Responsive Image Breakpoints Generator by Cloudinary Responsive images | No strong beliefs The <img> tag all started with this message and has been with us since HTML 2.0. In that time it hasn’t changed much at all, just put a path to an image in the src attribute and you have an image on the screen. That all worked very well until the need to provide content to people in many different situations with a wide range of screen sizes presented itself. This need brought with it problems that seemed insurmountable at times and were dismissed as temporary by some, but have now been solved by the extraordinary people and work of the Responsive Images Community Group. I didn’t follow progress closely but I had a passing interest and saw that they sailed many a stormy sea and were slapped by a few broadsides before getting to this point. The process was sensible; they started with use cases and solved each one. It’s insanely clever how it works and I’m excited about getting it into production sites. Resolution switching with srcset srcset is a new attribute for use in <img>. Summary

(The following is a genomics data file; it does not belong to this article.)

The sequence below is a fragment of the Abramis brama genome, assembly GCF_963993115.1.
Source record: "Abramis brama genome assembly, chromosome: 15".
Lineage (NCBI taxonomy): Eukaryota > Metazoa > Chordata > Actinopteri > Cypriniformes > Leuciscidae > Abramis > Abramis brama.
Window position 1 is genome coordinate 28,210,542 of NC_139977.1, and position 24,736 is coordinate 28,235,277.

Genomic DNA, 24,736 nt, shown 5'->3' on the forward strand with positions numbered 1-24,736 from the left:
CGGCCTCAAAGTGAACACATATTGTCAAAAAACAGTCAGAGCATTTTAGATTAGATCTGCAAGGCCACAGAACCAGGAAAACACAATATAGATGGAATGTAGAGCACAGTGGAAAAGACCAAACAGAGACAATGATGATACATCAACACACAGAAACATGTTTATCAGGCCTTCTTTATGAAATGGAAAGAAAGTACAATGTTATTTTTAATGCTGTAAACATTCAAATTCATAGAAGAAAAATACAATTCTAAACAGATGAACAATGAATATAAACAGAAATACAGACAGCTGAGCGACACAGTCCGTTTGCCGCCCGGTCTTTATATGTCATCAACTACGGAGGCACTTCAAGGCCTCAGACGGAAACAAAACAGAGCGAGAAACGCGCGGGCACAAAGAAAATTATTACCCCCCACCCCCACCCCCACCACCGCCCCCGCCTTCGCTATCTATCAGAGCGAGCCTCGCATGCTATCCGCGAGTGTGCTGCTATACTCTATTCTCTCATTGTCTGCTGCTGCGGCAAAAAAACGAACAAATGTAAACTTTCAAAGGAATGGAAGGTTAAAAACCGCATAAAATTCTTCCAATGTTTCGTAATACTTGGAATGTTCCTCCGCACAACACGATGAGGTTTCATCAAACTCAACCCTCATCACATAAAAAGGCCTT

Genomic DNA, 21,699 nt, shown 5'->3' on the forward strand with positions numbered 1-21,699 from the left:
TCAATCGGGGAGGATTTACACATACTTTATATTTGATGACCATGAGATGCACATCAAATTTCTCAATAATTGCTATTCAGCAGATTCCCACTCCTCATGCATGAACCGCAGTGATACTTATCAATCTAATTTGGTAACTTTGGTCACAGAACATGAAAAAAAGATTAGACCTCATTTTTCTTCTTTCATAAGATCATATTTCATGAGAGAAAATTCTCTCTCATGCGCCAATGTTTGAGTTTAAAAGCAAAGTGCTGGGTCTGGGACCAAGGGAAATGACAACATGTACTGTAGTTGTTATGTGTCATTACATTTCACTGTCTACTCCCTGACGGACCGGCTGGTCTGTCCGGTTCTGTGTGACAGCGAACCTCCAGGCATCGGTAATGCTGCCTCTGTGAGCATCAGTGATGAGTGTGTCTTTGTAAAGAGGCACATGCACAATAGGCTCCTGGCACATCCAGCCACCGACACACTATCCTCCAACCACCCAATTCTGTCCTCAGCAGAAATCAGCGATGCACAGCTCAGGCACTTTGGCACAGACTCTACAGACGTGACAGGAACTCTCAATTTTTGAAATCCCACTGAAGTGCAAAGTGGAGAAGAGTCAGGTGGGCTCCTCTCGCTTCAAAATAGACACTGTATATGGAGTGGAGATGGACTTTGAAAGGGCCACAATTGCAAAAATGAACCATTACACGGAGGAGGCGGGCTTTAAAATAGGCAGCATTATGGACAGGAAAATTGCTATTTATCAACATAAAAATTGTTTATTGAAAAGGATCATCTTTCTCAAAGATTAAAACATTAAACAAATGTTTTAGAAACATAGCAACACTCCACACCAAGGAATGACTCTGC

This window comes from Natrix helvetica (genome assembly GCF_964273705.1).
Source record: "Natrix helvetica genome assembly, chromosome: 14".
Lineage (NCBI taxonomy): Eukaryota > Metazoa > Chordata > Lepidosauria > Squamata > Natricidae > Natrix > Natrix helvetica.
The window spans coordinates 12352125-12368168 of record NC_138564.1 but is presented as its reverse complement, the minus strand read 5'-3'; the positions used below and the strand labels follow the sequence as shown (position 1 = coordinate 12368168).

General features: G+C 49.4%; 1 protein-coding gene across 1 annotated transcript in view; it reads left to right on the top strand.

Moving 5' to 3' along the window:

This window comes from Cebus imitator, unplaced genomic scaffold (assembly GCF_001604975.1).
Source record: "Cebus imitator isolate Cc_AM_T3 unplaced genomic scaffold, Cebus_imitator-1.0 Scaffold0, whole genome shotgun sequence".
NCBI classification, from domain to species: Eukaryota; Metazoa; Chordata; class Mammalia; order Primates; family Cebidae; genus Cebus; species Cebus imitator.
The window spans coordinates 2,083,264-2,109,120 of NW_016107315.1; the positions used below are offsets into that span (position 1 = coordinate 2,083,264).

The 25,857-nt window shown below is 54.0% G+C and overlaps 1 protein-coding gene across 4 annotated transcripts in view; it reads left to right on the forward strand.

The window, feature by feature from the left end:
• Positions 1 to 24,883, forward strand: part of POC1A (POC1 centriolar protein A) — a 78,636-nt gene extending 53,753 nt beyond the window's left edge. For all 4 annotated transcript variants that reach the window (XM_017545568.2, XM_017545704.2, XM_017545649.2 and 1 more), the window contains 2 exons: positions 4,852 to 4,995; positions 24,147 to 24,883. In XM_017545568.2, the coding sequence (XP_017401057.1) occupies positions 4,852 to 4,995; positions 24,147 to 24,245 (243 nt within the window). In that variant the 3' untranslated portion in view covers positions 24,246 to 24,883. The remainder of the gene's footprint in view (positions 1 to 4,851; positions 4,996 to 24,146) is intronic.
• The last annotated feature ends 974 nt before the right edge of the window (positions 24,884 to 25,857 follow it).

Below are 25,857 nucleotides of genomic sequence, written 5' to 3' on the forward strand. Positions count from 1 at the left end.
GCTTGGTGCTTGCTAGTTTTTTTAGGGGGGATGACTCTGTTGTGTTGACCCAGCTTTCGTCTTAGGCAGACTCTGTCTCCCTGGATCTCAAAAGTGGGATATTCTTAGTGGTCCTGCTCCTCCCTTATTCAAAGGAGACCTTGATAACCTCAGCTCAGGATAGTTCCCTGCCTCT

Things nobody ever taught me about CSS. – Charlie Gerard CSS performance The descendant selector can be expensive Depending on how large your application is, only using the descendant selector without more specificity can be really expensive. The browser is going to check every descendant element for a match because the relationship isn’t restricted to parent and child. For example: The browser is going to assess all the links on the page before settling to the ones actually inside our #nav section. A more performant way to do this would be to add a specific selector of .navigation-link on each <a> inside our #nav element. The browser reads selectors from right to left I feel like I should have known this one because it sounds essential, but I didn’t… When parsing CSS, the browser resolves CSS selectors from right to left. If we look at the following example: The steps taken are: Looking at these steps, we can see that the more specific the right selector is, the more efficient it will be for the browser to filter through and resolve CSS properties.